Look Homeward, Angel is not a book for the modern palate.  If you're looking for a fast, tension filled read this novel is not for you.  If you want to submerse yourself into the life of another era, and become a part of the story then Look Homeward, Angel is worth the time.  I say Thomas Wolfe is a writer who's brilliant.

Sunday, October 16, 2011

What's Behind the Story These Days?

I reviewed my recent blog postings and I noticed that there was far more 'story' than 'behind the story' lately.  That means I'm reading alot of books and that makes me happy.  But I must be doing other things, but what?  I had to think.

I've been sick, really sick with a bad chest cold and some kind of nasty virus according to the doctor.  My daily bike ride with Richard had been crossed off the agenda.  When I couldn't stand being cooped up in the house any longer I decided to take my bike out for a short spin.  Only to find out the tire was flat. Back  in the garage Richard handed me the pressure gauge.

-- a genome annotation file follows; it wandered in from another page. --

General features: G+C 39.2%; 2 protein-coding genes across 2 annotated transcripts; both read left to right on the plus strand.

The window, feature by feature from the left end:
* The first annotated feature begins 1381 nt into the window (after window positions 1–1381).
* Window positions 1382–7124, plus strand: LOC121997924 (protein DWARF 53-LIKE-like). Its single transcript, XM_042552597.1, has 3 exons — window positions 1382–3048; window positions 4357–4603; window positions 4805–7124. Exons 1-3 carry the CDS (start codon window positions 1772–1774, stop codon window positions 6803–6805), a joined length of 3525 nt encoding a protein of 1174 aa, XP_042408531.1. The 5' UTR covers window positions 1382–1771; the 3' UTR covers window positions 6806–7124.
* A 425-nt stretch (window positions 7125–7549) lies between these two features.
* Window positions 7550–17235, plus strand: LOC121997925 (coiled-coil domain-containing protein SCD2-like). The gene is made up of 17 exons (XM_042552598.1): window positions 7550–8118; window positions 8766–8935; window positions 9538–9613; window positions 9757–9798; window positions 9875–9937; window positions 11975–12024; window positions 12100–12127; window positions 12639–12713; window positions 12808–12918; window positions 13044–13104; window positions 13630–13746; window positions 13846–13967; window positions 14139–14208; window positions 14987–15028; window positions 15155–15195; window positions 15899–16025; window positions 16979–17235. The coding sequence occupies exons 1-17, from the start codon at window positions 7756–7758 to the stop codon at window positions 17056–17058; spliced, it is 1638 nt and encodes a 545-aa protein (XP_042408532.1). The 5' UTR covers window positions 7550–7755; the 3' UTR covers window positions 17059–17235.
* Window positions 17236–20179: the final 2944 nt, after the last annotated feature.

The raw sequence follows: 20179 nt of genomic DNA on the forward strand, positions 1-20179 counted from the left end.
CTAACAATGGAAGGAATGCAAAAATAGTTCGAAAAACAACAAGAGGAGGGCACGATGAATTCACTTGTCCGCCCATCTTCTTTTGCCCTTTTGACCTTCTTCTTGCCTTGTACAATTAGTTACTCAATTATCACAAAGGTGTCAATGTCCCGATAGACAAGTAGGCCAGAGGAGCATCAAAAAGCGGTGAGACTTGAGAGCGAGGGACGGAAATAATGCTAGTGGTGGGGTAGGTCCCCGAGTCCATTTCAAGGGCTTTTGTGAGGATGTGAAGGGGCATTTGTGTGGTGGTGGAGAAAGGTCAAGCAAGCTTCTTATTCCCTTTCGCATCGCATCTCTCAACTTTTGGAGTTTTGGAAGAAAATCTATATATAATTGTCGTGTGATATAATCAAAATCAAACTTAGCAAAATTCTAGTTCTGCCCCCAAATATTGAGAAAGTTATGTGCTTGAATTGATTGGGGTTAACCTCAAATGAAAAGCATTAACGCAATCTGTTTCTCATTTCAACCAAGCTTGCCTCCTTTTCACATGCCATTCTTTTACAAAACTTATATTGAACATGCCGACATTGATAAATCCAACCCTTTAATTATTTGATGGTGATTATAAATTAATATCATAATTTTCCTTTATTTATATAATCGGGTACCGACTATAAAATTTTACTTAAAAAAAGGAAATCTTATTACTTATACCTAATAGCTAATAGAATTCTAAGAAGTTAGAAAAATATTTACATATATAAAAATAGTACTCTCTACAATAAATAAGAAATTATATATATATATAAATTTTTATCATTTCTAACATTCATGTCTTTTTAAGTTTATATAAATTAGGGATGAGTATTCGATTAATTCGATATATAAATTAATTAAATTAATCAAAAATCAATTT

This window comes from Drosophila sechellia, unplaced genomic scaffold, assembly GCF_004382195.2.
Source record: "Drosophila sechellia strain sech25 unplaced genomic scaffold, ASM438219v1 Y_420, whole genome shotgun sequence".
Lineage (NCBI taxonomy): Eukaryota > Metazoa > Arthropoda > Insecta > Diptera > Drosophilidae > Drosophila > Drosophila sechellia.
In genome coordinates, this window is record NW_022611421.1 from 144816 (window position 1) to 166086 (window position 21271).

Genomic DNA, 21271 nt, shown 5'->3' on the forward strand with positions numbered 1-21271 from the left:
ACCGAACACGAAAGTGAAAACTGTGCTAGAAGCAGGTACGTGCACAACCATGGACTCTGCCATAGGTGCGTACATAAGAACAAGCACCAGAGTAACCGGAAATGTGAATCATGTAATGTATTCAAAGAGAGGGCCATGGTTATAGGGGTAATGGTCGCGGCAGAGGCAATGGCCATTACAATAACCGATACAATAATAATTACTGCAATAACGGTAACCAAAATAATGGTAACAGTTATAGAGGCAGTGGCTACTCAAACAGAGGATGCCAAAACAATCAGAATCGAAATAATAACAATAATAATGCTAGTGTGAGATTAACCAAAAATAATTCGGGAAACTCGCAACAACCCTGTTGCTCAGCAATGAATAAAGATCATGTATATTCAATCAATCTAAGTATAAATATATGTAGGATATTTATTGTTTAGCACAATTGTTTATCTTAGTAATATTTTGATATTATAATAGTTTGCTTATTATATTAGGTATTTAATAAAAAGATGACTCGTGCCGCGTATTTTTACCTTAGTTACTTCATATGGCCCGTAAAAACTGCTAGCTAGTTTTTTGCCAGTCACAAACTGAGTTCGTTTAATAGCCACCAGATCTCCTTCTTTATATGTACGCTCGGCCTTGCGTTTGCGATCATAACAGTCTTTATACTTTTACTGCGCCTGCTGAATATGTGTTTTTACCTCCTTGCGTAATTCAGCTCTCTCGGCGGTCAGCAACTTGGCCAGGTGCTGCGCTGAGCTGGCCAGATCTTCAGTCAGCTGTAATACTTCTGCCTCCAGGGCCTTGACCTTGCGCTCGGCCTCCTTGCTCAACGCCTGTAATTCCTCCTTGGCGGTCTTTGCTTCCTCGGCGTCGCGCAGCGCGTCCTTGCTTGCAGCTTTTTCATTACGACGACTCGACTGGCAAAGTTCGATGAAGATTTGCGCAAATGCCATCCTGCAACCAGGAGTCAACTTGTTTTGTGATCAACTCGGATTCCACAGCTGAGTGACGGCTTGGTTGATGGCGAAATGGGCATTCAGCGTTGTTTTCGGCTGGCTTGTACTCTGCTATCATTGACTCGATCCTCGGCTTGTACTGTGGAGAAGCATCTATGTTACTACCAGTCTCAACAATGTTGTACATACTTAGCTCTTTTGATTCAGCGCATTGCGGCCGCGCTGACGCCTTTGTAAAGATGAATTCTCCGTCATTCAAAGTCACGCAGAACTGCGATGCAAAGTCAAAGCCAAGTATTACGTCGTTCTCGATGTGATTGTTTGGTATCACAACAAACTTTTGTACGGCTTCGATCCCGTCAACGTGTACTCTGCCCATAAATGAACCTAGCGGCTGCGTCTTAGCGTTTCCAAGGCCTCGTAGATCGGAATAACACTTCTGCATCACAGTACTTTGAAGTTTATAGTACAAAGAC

"Check the pressure," he said.
I bent down, unscrewed the cap on the tire and pressed the gauge in.  The end popped out.
"What's the pressure?  C'mon hurry up.  What's the pressure?"  That's Richard always in a hurry.
I studied the gauge and then turned it over to look at the other side.  And then the other side just to be sure.
"It's in Chinese. I have no idea what the pressure is." On four all sides of the white stick were red Chinese characters.  No numbers only characters I couldn't read.  I handed him back the gauge and went back inside to bed.
"No wonder the tire store gave you that for free."  Richard is big on getting free stuff.

A few days later, Richard decided he needed a new phone.  His Motorola Razzor was on it's last legs.  The guy at the phone store said Richard was seven years overdue for an upgrade.  He's never known anyone to keep a phone that long.  Richard, not being very computer savvy, picked out the most basic of phones for $29.95.